The final primaries of the 2018 mid-term elections are
reinforcing the patterns of the earlier primaries.
Two of these patterns stand out. On the Republican side,
the policies and personality of President Donald Trump are
dominant. Nine of ten of his endorsed GOP candidates have
won in competitive primaries, and the base of his support
in red and purple states remains very strong. On the
Democratic side, candidates of the Bernie Sanders left
wing of the opposition party are winning many primaries
in blue and purple states ---and moving the national party
clearly to the left.
The latest example of the latter occurred in the Florida
Democratic gubernatorial primary where the mayor of
Tallahassee, Andrew Gillum, won an upset against former
Congresswoman Gwen Graham (who had been leading in
the pre-primary polls). Gillum had been endorsed by Senator
Bernie Sanders, and run to the left of Graham, the daughter
of a popular former governor and a more traditional Florida
At the same time, retiring GOP Congressman Ron DeSantis
defeated state Agricultural Commissioner Adam Putnam by
large margin. Only weeks before, Putnam, a rising state
political star, had been leading DeSantis, but President Trump
endorsed the congressman, and he quickly soared ahead in the
This race follows the pattern in previous primaries, especially
in purple states, where a Trump endorsee has won the
Republican primary and a Sanders-styled has won the
Democratic primary. As in these races, the Florida race for
governor will test the two very divergent ideological views, and
possibly preview the 2020 presidential race.
In the just-concluded Arizona primary, a different 2018 mid-term
pattern was reinforced. Retiring Congresswoman Martha McSally
won a stronger-than-expected primary victory over former
Sheriff Joe Arpaio (who had been pardoned by President Trump
after a conviction) and physician Kelli Ward who had run the
campaign most to the right. Both Ward and Arpaio were considered
by many to be too right-wing to win in November against liberal
Democratic nominee Kyrsten Sinema, but each had a base in the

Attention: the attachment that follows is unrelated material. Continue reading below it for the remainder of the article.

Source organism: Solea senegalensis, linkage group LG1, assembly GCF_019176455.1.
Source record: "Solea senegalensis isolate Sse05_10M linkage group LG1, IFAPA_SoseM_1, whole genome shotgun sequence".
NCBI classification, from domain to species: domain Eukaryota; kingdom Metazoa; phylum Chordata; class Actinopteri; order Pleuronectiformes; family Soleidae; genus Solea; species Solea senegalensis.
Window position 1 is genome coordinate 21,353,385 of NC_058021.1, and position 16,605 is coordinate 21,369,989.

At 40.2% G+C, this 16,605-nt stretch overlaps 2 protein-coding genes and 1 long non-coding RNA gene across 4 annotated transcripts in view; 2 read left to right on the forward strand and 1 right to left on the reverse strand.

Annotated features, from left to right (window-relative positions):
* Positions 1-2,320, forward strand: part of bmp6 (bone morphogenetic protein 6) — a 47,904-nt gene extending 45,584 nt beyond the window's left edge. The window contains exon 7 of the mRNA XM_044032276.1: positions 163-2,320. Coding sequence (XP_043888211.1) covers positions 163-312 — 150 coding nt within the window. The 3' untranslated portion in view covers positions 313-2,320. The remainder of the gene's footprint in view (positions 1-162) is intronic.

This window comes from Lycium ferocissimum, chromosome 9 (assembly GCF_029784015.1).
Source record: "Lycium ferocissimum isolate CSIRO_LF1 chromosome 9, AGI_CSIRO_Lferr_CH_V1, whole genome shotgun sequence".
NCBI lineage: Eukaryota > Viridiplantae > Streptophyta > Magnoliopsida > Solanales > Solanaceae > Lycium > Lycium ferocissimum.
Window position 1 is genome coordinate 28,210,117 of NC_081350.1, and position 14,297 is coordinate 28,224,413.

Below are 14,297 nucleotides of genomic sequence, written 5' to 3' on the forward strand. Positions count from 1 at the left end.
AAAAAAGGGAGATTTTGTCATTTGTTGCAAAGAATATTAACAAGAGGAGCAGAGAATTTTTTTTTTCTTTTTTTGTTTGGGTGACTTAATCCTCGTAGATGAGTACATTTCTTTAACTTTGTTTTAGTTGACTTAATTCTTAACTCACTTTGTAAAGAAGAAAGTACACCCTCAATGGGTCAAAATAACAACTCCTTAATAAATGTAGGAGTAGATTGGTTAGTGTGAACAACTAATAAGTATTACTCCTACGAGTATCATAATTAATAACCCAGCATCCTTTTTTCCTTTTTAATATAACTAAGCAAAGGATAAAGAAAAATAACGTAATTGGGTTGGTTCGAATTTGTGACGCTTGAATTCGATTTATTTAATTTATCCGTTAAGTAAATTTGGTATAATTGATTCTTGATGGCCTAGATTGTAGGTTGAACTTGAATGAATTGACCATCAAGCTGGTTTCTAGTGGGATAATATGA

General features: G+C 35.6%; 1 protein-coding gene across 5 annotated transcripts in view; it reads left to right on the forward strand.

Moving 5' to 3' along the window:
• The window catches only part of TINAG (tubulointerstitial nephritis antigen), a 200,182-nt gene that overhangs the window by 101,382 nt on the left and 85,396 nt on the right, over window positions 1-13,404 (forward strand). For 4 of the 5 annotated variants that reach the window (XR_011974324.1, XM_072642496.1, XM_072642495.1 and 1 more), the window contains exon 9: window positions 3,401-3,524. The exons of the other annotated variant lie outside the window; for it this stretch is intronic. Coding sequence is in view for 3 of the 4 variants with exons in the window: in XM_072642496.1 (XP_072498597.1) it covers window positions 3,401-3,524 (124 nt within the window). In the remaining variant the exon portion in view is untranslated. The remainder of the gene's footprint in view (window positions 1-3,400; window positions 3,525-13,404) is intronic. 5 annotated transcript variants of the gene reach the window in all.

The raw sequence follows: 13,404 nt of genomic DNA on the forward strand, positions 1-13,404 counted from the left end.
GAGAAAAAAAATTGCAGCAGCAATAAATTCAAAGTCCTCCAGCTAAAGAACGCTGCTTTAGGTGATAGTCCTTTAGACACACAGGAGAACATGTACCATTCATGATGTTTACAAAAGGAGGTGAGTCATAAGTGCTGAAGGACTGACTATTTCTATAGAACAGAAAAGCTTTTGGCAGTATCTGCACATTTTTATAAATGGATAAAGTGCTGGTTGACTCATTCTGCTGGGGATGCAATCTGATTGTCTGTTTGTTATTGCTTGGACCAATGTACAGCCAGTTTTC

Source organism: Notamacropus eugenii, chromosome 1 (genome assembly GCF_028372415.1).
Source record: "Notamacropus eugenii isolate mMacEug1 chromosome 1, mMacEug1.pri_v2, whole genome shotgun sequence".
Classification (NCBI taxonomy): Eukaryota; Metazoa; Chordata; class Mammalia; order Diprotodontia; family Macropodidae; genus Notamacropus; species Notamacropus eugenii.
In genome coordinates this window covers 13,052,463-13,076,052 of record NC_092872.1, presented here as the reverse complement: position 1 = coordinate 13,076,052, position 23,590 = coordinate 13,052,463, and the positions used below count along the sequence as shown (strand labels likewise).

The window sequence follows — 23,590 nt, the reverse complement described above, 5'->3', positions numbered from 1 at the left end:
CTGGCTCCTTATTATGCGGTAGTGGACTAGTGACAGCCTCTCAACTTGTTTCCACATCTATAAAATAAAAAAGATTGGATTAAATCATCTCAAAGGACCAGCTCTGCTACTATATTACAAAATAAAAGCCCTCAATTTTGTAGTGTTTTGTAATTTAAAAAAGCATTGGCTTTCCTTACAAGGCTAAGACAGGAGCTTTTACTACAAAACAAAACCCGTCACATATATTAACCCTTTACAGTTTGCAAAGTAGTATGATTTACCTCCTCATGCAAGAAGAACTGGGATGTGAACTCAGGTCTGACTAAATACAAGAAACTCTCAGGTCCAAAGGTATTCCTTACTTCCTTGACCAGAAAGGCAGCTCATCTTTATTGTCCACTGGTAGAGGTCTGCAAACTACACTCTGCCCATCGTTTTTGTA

state. McSally actually won 52% of the vote. Her race with Sinema
(who has turned toward the center while in Congress) in November
is now rated a toss-up.
Although President Trump did not endorse in the senate race, all
three candidates emphasized their support for him. A second and
unique factor this cycle in Arizona was the lingering illness of
Senator John McCain (not up for re-election this year) who passed
away just before the primary. The GOP governor, Doug Ducey
(himself up for re-election in 2018), will now appoint a replacement
for McCain after the funeral in early September. Arizona is usually
considered a red state, and although Sistema historicallywas a
Bernie Sanders-styled politician, she is expected to run hard to the
center to attract the more conservative Arizona voters --- another
pattern in many red states this mid-term cycle.
A key November U.S. senate race in Florida was not affected by the
just-concluded primary. Incumbent Democratic Senator Bill Nelson
and his November opponent, retiring GOP Governor Rick Scott,
had already been determined as their party nominees. Here, too,
a 2018 mid-term pattern was reinforced as the Democratic
incumbent faces a very serious GOP challenger --- and the
possibility of another Republican senate pick-up. The popular
Scott leads Nelson in current polls.
Finally, the critical factor of voter turnout was visible in both the
Florida and Arizona primaries. As expected, Democratic turnout
was strong, especially among Sanders-Warren wing voters (and
generally among liberal voters who oppose President Trump).
This pattern has occurred throughout the 2018 primary season
in blue, red and purple states. But Republican turnout was also
strong, as it has been in both red and purple states this year.
If the public polling is to be given any credibility so far this cycle,
it is that a larger-than-usual “undecided” or “willing-to-change”
vote exists in the electorate. In spite of predictions of blue and
red waves by partisans and the media, it is this unknown factor
makes any predictions speculative as we approach the end of the
primary season and enter the climactic autumn campaign.
The omens might be ambiguous, but the primary season continues
to supply us with patterns and reinforcements. At the center of
these is President Trump and his remaking of the Republican
Party --- and the Bernie Sanders-Elizabeth Warren wing that is
changing the Democratic Party. A U.S. supreme court confirmation
likely will occur before November, as will the course of the
economy and the stock market. Also in play are several Trump
foreign policy initiatives which could either succeed or fail in the
remaining two months of the 2018 campaign.
Not to mention the often occurring “October surprise.”
Copyright (c) 2018 by Barry Casselman. All rights reserved.